In April, Aledys Llorens was riding his motorbike in the I-95 express lanes through northwest Miami-Dade when a driver abruptly plowed through the orange plastic poles, cutting him off in the process.
Llorens, a 28-year-old Hialeah resident who worked at Port Everglades and had a four-year-old daughter, couldn’t come to a stop in time to avoid rear-ending the car. The impact of the collision launched his body into the air and threw him onto the opposite side of the highway, WFOR-TV (Channel 4) reported. He died almost instantly.
Unfortunately, this kind of accident is not uncommon. Between 2005 and 2014, there have been more than 17,500 crashes on the 13-mile stretch of I-95 that runs through Miami, according to the Florida Department of Transportation’s data. While it’s hard to know exactly how many of those involved lane-diving, it’s worth noting that the total number of crashes on this section of I-95 has increased by more than 50 percent since 2008, when the express lanes were first added.
Last week, the FDOT announced that it would spend $1.2 million on new, more durable poles to mark the I-95 express lanes. Since they don’t have to be replaced as often, the FDOT estimates it’ll save the department millions of dollars. The poles will also be placed closer together, which is supposed to deter drivers from cutting through them.
The only problem? They may actually make the already terrifying process of driving on I-95 even more dangerous.
Mark Kaire, an attorney with Kaire & Heffernan in Miami, has become an outspoken voice calling for the FDOT to fix the express lanes. He’s represented countless victims of car accidents caused by lane-diving, but his frustration also comes from commuting on I-95 from his home in Aventura to his office in Brickell.
“I drive it every day, so I’m infuriated on a daily basis,” he says.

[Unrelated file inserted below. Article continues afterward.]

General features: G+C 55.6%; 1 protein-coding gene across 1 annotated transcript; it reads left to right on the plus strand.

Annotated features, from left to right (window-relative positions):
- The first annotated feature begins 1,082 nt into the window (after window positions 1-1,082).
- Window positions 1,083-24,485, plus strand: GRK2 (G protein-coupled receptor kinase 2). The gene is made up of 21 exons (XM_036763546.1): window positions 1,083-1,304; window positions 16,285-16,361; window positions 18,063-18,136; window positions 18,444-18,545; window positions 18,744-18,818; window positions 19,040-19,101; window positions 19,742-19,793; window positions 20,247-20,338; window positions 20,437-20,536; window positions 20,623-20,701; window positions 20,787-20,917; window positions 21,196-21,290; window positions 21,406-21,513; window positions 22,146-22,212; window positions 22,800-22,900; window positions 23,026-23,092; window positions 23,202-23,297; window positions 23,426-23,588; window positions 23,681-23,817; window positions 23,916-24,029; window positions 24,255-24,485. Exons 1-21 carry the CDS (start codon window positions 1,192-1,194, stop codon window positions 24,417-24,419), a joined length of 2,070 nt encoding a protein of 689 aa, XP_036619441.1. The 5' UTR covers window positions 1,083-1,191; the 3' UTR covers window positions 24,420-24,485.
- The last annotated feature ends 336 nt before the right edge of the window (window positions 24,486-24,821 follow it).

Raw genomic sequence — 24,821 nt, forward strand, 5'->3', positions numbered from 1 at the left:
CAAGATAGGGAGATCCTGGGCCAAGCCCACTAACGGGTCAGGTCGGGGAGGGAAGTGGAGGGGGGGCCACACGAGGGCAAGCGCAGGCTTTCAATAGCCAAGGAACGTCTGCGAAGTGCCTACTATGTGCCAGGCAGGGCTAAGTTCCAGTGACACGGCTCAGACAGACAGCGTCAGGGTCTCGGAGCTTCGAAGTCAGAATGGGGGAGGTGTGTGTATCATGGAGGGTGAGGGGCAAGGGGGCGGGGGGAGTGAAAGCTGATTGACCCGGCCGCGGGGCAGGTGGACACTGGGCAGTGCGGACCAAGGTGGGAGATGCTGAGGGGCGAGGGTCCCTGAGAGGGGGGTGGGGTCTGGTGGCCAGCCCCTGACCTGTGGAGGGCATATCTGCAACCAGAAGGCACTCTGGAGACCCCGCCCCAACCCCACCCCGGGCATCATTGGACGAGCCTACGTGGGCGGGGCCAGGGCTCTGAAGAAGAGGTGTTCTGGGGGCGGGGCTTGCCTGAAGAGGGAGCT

He points out that by placing the poles at five-foot, rather than ten-foot, intervals, the FDOT is just making it harder for people who are already determined to illegally jump from one lane to another to see what they’re doing.
“They’re going to try to reduce the number of accidents by reducing drivers’ sight lines?” he asks rhetorically. “That’s just asinine. That’s the craziest thing I’ve ever seen.”
Furthermore, the new poles don’t do anything to deter drivers who regularly flout the rules and drive right over the plastic poles.
“From an economic perspective, they’re better for the FDOT,” Kaire says. “They’re going to be run over 200 times instead of 15. But they’re not going to mark the cars, or damage cars, which would discourage people.”
The FDOT has told the Miami Herald they can’t build a concrete barrier between lanes, which would seem to be the obvious solution to the lane-diving issue, because I-95 isn’t wide enough and there’s no room to widen it. So should we just scrap the express lanes? Actually, Kaire has an idea that’s so simple it’s hard not to wonder why the FDOT hasn’t implemented it already: “Make it one lane, not two. That gives you the ability to create a continuous shoulder, which you really need, and then you have room for a concrete barrier. Without cars changing lanes, there’s less room for accidents. The only accident that could really happen is a rear-end collision. That would be the ideal solution.”
An issue that’s even easier to fix, he points out, is the lack of signage. If you think back to your first few times driving in the express lanes, you likely can remember having a moment of panic when you realized that you had absolutely no idea whether you’d be able to get off at your exit.
“Motorists don’t know where the lanes end and where they start,” Kaire says. “Especially heading northbound, approaching Ives Dairy Road, people don’t know that if you don’t exit, you’re going to get stuck.” When they realize they’re about to miss their exit, they go crashing through a wall of plastic poles at 70 miles per hour, often jumping into a lane where cars are at a complete standstill. It’s a miracle when there isn’t an accident.
The Florida Department of Transportation has not responded to requests for comment. This story will be updated if they do.
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